Professional Development

No Teacher Left Behind: The digital classroom revolution

February 25, 2015         Updated February 24, 2015

Teachers are valuable. Educational trends may come and go, but one thing remains constant: teachers are the necessary navigators to guide student learning. This is why it is so important that we support each other in the current tech revolution happening in classrooms all over the world. For teachers my age, the graduates of Facebook’s original college-only site, it is a natural change to embrace. For more experienced teachers, who have seen two-decades plus of educational philosophies come and go, the tech revolution can be harder to sell.

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Schools can offer all the full-staff professional development that they want, but it’s not enough to make it stick. Would we toss a textbook at a student and say, “Learn that." No. We can’t expect the one-and-done approach to work for teachers, when we shudder at the thought of teaching students that way. Walk the walk. Practice what you preach. Whichever cliche works for you, it’s true. We need to meet teachers where they are with their tech skills, the same way we are expected to differentiate our classrooms.

Many schools have already figured out that the solution to this need for differentiated professional development is the coaching model. For an experienced teacher who isn’t sure how to best organize their own digital lives, trying to show them how to organize their classroom’s digital life is like putting the cart before the horse. Here are the steps I have been following this year when working with teachers new to the tech generation:

  1. Make it relevant. As with any educational program, pedagogy, or philosophy, there needs to be buy in from the stakeholders. I start by sharing a Learning2 Talk from Jeff Utecht. In 20 minutes, he manages to paint a very clear picture of why incorporating technology into our curriculum isn’t a trend, it’s a necessity. Here's the link: https://www.youtube.com/watch?v=KNGbNFwxQT8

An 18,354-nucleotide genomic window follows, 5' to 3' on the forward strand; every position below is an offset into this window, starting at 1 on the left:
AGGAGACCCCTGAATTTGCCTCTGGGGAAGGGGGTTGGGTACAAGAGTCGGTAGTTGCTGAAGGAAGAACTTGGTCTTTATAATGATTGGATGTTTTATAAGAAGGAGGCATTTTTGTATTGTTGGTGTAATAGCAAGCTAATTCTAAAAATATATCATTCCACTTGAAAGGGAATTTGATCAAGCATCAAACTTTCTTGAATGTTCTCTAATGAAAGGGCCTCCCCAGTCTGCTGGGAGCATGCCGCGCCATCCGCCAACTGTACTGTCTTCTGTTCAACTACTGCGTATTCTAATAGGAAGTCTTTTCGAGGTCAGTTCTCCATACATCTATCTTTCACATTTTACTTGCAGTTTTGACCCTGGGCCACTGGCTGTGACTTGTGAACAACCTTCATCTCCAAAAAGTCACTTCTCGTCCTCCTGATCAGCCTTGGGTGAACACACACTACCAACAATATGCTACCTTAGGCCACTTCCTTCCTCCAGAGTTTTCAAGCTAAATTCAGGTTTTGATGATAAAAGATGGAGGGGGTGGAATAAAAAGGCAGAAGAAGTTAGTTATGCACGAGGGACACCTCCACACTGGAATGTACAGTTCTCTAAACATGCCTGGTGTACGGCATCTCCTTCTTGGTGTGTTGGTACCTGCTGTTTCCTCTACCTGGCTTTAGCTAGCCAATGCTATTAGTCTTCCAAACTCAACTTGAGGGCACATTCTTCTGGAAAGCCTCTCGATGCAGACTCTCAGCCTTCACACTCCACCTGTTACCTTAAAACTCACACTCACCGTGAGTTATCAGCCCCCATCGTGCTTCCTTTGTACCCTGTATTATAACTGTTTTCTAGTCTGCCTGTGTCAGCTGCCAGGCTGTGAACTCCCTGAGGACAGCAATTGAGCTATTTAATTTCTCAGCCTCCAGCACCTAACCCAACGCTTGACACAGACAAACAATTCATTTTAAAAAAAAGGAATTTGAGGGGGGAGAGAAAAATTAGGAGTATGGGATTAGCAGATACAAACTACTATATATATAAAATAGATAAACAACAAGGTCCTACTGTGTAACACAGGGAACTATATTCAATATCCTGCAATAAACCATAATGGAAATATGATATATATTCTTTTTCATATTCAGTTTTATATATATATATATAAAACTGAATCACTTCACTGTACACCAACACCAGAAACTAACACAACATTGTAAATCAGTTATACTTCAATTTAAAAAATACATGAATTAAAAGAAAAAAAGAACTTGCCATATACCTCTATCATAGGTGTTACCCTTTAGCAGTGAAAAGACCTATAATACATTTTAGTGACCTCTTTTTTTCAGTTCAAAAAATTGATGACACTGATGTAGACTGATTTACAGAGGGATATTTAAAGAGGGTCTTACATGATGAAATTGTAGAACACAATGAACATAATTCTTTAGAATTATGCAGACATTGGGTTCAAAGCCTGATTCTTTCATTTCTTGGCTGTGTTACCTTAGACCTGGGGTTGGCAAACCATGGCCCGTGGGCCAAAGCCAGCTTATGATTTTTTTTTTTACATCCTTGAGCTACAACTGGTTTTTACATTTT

2. Make it personal. What tech things have they personally been struggling with lately? Organizing their computer files into folders? Navigating Pinterest? Understanding the 1,098,087th rumor about Facebook’s privacy settings? Spend time working through some of these issues. When teachers feel confident using tech tools in their daily lives, the transition to their professional lives will become a more natural process.
  3. Make it safe. I just learned about Google’s awesome reading level search option last week. It made my day, and my students now love it. Yes, I, the tech coach, am constantly learning new things. I’m never afraid to admit when I don’t know something, and I am always happy to share when I find new things. No one likes a know-it-all. Showing teachers that you are also constantly learning and trying new things will hopefully make them feel more comfortable doing the same. The other important thing to note here is that the coach or mentor is NOT an administrator. There’s no “Do this or it will be reflected on your next evaluation.” The coaching sessions should be a safe environment where teachers are comfortable sharing their thoughts, feelings, hesitancies, and questions.
  4. Make it logical. Oh, you are getting ready for a unit of inquiry about silk manufacturing in Madagascar? I wonder what the difference would be in a silk community if they were able to set up their own Etsy shop and directly sell their silk products to people around the world? That unit on inventions? I just saw the coolest thing on Kickstarter where someone made a suitcase with a built-in luggage scale. (Genius, by the way!) Tech integration should not be some sort of awkward activity forced randomly into a lesson plan to meet the tech requirement. It should naturally reflect how technology is being used in the world today to solve actual problems. 
  5. Make it a success! Follow-up with people. This is what traditional professional development is missing. How do you know how it’s going if you never ask? Sure, we may evaluate our workshop presenters at the end of PD day to tell them how they did, but where’s the survey from them two months later asking how it’s going in our classrooms? Checking in with people also creates accountability. When the topic of authentic tech integration is being brought to their attention on a regular basis, they can’t run away from it. This is why regular meetings with a coach or mentor are vital. 

This piece was originally submitted to our community forums by a reader. Due to audience interest, we've preserved it. The opinions expressed here are the writer's own.